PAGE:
When I had my first child it was as if my world stopped . . . my arms were full, and I spent days on end in a baby-moon gazing at my infant-boy within the walls of our tiny Dallas apartment. I had the innate sense that this helpless, perfect darling was my highest priority.
Only a few years before, I had crossed whole oceans as a missionary with the passionate dream of being a Good Samaritan; my strongest desire was to serve up healing love to hurting, marginalized souls. I wanted to be like Jesus.
After our second and then third child, family life became all-consuming. It was a day when my third-born was toddling at my feet that I remember clearly standing at the kitchen sink; my mind drifted and I couldn’t help wondering if my purpose had been put on pause. I recalled the time I had smuggled holy Bibles into communist China and led worship songs in a second language.
I had no plans of mission or charity work in the near future. I could hardly seem to find time to check in on my elderly neighbor. I had to admit my personal goals of higher education, working out, or even finding time to shop for my favorite makeup were all on the back-burner.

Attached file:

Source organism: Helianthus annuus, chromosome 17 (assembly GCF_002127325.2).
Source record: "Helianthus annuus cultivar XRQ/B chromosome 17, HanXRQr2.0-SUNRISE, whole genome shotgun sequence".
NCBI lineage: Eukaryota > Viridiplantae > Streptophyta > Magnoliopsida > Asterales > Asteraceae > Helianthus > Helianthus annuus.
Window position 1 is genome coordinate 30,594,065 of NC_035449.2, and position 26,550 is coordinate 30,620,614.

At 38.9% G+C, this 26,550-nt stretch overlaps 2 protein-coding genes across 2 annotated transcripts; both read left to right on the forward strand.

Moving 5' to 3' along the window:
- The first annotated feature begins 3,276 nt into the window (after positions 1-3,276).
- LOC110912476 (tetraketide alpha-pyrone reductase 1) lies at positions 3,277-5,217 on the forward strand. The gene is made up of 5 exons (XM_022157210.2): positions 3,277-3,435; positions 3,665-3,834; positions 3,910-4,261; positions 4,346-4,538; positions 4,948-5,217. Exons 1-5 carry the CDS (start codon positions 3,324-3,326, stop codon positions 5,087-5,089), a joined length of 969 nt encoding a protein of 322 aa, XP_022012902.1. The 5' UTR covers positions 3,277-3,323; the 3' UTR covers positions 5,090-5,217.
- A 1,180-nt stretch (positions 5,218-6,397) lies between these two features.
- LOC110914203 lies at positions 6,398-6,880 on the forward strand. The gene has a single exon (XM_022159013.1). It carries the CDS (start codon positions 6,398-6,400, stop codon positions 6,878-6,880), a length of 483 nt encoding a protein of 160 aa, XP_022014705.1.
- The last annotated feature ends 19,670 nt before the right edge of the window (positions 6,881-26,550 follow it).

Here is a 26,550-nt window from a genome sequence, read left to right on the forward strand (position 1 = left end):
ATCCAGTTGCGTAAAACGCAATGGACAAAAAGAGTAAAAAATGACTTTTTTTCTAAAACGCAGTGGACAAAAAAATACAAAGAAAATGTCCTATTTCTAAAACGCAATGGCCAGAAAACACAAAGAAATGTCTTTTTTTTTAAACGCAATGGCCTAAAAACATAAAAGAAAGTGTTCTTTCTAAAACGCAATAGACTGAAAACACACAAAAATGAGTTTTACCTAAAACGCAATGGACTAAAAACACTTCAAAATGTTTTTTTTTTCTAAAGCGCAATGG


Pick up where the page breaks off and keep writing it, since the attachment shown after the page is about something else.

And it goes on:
I shifted and looked down at my son’s round cheeks marked on either side with peanut butter and honey. His milk had spilled; he needed a diaper change and a dry shirt before leaving for carpool. He reached out in all his chubby need.
My eyes filled with tears as the Holy Spirit gently pressed me; my motherhood was not an interruption. It was not something I was doing on my way to something more successful, something holier. Holy purpose was here.
Motherhood may often look like “less” from the outside . . . it may often look “ordinary” . . . but, if my heart is willing to be imbued with love, with pity, with mercy, for my little neighbors, for my children, then I have the opportunity of living the highest purpose of Christ’s call.
God ordained Jesus to use ordinary means (oil, wine, self-gift) to bring anointed healing and pour out the new wine of Eucharistic love. So, too, has God patterned motherhood; from the dawn of humanity it remains integral in its power of merciful love by ordinary means.